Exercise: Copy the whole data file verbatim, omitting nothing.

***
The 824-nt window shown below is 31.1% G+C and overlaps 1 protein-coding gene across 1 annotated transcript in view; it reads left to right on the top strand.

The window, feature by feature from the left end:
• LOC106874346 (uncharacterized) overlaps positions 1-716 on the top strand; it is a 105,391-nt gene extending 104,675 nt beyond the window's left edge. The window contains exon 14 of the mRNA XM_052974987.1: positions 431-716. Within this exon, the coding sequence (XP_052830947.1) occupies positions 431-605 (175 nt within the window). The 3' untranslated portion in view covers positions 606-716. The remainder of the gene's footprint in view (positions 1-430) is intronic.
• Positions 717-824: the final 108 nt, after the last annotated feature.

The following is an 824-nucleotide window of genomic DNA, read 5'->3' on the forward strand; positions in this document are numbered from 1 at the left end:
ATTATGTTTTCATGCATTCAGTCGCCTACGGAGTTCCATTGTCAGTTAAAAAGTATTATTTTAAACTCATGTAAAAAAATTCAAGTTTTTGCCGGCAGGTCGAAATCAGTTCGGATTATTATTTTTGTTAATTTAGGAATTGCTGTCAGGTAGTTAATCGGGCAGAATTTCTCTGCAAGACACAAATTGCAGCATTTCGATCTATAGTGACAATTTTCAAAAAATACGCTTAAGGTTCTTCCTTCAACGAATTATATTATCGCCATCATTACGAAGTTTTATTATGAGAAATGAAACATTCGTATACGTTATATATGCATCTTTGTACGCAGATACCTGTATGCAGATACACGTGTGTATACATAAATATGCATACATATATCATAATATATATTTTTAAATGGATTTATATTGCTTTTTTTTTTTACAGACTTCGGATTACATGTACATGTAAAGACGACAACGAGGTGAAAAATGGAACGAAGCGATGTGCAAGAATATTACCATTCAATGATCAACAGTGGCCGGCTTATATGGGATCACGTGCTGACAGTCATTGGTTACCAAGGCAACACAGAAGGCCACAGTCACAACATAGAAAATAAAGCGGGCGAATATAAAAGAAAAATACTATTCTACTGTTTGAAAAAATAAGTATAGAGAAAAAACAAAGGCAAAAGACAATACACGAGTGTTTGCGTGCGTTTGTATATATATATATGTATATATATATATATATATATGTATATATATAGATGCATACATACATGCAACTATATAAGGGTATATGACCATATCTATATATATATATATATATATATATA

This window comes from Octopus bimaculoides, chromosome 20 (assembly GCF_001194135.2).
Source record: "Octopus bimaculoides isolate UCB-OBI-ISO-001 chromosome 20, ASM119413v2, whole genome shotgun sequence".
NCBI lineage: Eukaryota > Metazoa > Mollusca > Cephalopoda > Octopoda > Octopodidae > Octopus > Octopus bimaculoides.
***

The 824-nt window shown below is 31.1% G+C and overlaps 1 protein-coding gene across 1 annotated transcript in view; it reads left to right on the top strand.

The window, feature by feature from the left end:
• LOC106874346 (uncharacterized) overlaps positions 1-716 on the top strand; it is a 105,391-nt gene extending 104,675 nt beyond the window's left edge. The window contains exon 14 of the mRNA XM_052974987.1: positions 431-716. Within this exon, the coding sequence (XP_052830947.1) occupies positions 431-605 (175 nt within the window). The 3' untranslated portion in view covers positions 606-716. The remainder of the gene's footprint in view (positions 1-430) is intronic.
• Positions 717-824: the final 108 nt, after the last annotated feature.

The following is an 824-nucleotide window of genomic DNA, read 5'->3' on the forward strand; positions in this document are numbered from 1 at the left end:
ATTATGTTTTCATGCATTCAGTCGCCTACGGAGTTCCATTGTCAGTTAAAAAGTATTATTTTAAACTCATGTAAAAAAATTCAAGTTTTTGCCGGCAGGTCGAAATCAGTTCGGATTATTATTTTTGTTAATTTAGGAATTGCTGTCAGGTAGTTAATCGGGCAGAATTTCTCTGCAAGACACAAATTGCAGCATTTCGATCTATAGTGACAATTTTCAAAAAATACGCTTAAGGTTCTTCCTTCAACGAATTATATTATCGCCATCATTACGAAGTTTTATTATGAGAAATGAAACATTCGTATACGTTATATATGCATCTTTGTACGCAGATACCTGTATGCAGATACACGTGTGTATACATAAATATGCATACATATATCATAATATATATTTTTAAATGGATTTATATTGCTTTTTTTTTTTACAGACTTCGGATTACATGTACATGTAAAGACGACAACGAGGTGAAAAATGGAACGAAGCGATGTGCAAGAATATTACCATTCAATGATCAACAGTGGCCGGCTTATATGGGATCACGTGCTGACAGTCATTGGTTACCAAGGCAACACAGAAGGCCACAGTCACAACATAGAAAATAAAGCGGGCGAATATAAAAGAAAAATACTATTCTACTGTTTGAAAAAATAAGTATAGAGAAAAAACAAAGGCAAAAGACAATACACGAGTGTTTGCGTGCGTTTGTATATATATATATGTATATATATATATATATATATGTATATATATAGATGCATACATACATGCAACTATATAAGGGTATATGACCATATCTATATATATATATATATATATATATA

This window comes from Octopus bimaculoides, chromosome 20 (assembly GCF_001194135.2).
Source record: "Octopus bimaculoides isolate UCB-OBI-ISO-001 chromosome 20, ASM119413v2, whole genome shotgun sequence".
NCBI lineage: Eukaryota > Metazoa > Mollusca > Cephalopoda > Octopoda > Octopodidae > Octopus > Octopus bimaculoides.